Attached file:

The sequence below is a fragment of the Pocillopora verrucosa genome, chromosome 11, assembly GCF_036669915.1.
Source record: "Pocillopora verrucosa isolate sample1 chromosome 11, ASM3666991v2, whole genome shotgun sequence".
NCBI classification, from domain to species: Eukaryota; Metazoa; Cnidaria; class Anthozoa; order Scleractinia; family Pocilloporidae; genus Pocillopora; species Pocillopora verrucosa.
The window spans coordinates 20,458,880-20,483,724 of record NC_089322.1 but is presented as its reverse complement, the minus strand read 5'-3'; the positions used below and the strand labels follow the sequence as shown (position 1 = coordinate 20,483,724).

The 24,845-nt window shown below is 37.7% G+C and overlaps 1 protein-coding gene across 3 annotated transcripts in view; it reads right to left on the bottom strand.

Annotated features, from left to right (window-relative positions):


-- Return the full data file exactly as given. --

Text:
The sequence below is a fragment of the Pocillopora verrucosa genome, chromosome 11, assembly GCF_036669915.1.
Source record: "Pocillopora verrucosa isolate sample1 chromosome 11, ASM3666991v2, whole genome shotgun sequence".
NCBI classification, from domain to species: Eukaryota; Metazoa; Cnidaria; class Anthozoa; order Scleractinia; family Pocilloporidae; genus Pocillopora; species Pocillopora verrucosa.
The window spans coordinates 20,458,880-20,483,724 of record NC_089322.1 but is presented as its reverse complement, the minus strand read 5'-3'; the positions used below and the strand labels follow the sequence as shown (position 1 = coordinate 20,483,724).

The 24,845-nt window shown below is 37.7% G+C and overlaps 1 protein-coding gene across 3 annotated transcripts in view; it reads right to left on the bottom strand.

Annotated features, from left to right (window-relative positions):